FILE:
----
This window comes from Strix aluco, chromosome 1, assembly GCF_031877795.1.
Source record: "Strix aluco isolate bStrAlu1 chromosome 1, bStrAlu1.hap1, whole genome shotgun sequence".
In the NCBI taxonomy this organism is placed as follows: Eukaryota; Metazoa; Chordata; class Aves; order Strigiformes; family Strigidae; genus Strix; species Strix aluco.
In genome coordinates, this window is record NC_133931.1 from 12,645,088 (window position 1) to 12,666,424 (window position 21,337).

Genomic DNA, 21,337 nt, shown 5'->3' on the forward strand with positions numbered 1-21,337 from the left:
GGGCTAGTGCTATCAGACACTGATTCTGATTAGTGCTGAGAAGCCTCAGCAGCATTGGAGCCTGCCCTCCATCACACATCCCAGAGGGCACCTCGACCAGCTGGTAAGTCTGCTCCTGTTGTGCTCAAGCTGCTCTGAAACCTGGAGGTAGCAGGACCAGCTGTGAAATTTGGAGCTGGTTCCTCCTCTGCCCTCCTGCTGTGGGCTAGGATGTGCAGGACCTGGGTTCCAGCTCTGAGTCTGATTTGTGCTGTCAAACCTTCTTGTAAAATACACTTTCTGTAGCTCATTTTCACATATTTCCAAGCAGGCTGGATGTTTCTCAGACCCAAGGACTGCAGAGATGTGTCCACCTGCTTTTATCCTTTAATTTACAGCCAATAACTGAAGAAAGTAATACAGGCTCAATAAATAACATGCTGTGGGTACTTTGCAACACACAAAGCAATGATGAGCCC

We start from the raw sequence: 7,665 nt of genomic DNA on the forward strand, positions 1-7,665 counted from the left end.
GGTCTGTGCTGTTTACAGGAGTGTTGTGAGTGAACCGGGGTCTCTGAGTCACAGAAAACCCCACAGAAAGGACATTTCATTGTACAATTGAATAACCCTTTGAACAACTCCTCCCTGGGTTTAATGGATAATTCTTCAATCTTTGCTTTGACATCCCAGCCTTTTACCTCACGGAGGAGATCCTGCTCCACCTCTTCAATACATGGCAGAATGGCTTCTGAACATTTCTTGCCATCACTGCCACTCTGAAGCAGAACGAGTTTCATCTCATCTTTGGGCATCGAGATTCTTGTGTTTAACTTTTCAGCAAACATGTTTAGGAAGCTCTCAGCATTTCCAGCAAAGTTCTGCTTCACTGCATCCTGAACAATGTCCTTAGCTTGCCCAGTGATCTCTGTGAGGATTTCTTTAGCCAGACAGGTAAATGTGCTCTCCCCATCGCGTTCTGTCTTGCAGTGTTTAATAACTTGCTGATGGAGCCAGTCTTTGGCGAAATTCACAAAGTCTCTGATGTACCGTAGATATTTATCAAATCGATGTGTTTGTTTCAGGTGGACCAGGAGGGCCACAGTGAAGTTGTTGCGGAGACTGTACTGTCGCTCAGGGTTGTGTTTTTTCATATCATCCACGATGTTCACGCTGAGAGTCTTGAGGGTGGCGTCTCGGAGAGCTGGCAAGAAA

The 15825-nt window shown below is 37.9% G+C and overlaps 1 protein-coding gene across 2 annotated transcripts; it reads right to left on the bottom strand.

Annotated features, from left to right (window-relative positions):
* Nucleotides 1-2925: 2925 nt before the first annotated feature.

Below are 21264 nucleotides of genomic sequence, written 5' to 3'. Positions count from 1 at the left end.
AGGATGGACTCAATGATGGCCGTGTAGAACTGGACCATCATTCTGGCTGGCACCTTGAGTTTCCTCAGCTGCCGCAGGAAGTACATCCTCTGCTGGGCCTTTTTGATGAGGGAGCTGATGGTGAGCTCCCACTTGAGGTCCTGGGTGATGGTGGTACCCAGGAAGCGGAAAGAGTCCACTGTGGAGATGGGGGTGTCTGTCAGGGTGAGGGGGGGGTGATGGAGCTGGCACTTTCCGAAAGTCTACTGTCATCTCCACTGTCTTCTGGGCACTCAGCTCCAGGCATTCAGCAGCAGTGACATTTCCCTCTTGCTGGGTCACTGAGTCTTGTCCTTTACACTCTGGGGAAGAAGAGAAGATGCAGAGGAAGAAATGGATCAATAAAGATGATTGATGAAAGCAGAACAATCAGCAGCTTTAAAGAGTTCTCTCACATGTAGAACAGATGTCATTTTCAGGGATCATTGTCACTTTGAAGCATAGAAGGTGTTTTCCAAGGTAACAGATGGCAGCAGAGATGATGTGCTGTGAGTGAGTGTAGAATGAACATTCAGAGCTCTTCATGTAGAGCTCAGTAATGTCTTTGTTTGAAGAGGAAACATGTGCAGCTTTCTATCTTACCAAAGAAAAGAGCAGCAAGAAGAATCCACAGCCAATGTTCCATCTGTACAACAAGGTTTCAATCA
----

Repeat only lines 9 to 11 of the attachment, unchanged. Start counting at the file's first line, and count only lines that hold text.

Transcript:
The 15825-nt window shown below is 37.9% G+C and overlaps 1 protein-coding gene across 2 annotated transcripts; it reads right to left on the bottom strand.

Annotated features, from left to right (window-relative positions):
* Nucleotides 1-2925: 2925 nt before the first annotated feature.